Kat Lundeberg, Junior Student Osteopathic Officer of the Year
“We are a reflection of the opportunities we pursue and the individuals we keep around us,” insisted Kat Lundeberg, shaking off the praises that accompany her seemingly ever-growing list of accomplishments. When asked to discuss her latest achievement — being named the Association of Military Osteopathic Physicians and Surgeons’ Junior Student Osteopathic Officer of the Year — Lundeberg had a perfect opportunity to finally brag about her successes.
She could have filled a page with quotes on her time as the president of the Student Association of Military Osteopathic Physicians & Surgeons, or her role as the vice president of her medical school’s Women in Medicine Club. She could have spotlighted her student ambassadorship and Roots to Wings mentorship, or detailed her commitment to our military as a second lieutenant in the United States Air Force. She could have discussed the winding road she traveled to become a first-generation college student, and ultimately an osteopathic medical student.
Instead, she resorted to the humbleness that has shaped her life.
Truthfully, she explained, her accomplishments aren’t a result of some superior talent or even some unexplainable energy. Instead, she insists, they can all be credited to one simple fact: she can’t seem to say “no.”
Growing up in a working-class family, Lundeberg came to understand the value of an opportunity at an early age. Her grandmother, a retired school teacher, would steep her in intellectual encouragement as her mother, a grocery store clerk, worked longed hours to put food on the table. Even as a child, she noticed and admired her mom’s work ethic and commitment to being present.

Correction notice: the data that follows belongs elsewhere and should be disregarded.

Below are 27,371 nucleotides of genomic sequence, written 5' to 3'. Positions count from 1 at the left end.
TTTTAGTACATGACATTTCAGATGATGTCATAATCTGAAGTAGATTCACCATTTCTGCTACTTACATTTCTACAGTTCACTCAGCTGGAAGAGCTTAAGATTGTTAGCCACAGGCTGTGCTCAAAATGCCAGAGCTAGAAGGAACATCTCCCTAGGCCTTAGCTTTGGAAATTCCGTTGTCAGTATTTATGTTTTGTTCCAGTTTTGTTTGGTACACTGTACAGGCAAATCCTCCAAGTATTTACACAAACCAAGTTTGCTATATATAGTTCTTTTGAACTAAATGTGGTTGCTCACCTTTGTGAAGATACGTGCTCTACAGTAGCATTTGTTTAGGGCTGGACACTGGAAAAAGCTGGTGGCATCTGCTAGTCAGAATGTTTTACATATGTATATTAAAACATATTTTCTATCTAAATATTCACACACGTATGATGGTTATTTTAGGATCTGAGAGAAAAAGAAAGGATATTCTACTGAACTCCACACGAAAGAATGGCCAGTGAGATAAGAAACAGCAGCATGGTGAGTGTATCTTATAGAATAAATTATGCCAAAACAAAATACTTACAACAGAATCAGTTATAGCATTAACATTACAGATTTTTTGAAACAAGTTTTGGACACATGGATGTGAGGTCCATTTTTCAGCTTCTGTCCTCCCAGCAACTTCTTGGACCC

“Despite her work schedule, she never missed a dance recital, track meet, soccer game, or symphony performance,” Lundeberg explained. Inspired, she committed to mirroring that hard working, no-excuses attitude, vowing to never give less than 100% of herself. She refused to be incompetent, or to pass up any chance to learn and grow. She would do whatever it took to gain the experience she needed to help others, even if it meant overwhelming her own schedule.
“We may doubt or second guess ourselves at points,” said Lundeberg, “but saying ‘no’ one time opens a door to say ‘no’ in the future. I know how it feels to be let down or disappointed, and I refuse to be the cause of that feeling in someone else.”
That refusal has left her with a constantly-overflowing to-do list, but she insists she wouldn’t want it any other way.
“I can only hope that my future residency directors, colleagues and supervisors will see my accomplishments as a testament to my dedication and passion,” she continued. “I am pursuing being the best version of myself, and while I’m very grateful for the accolades that accompany that commitment, I believe they represent the work I still have to do, and a higher standard to live up to.”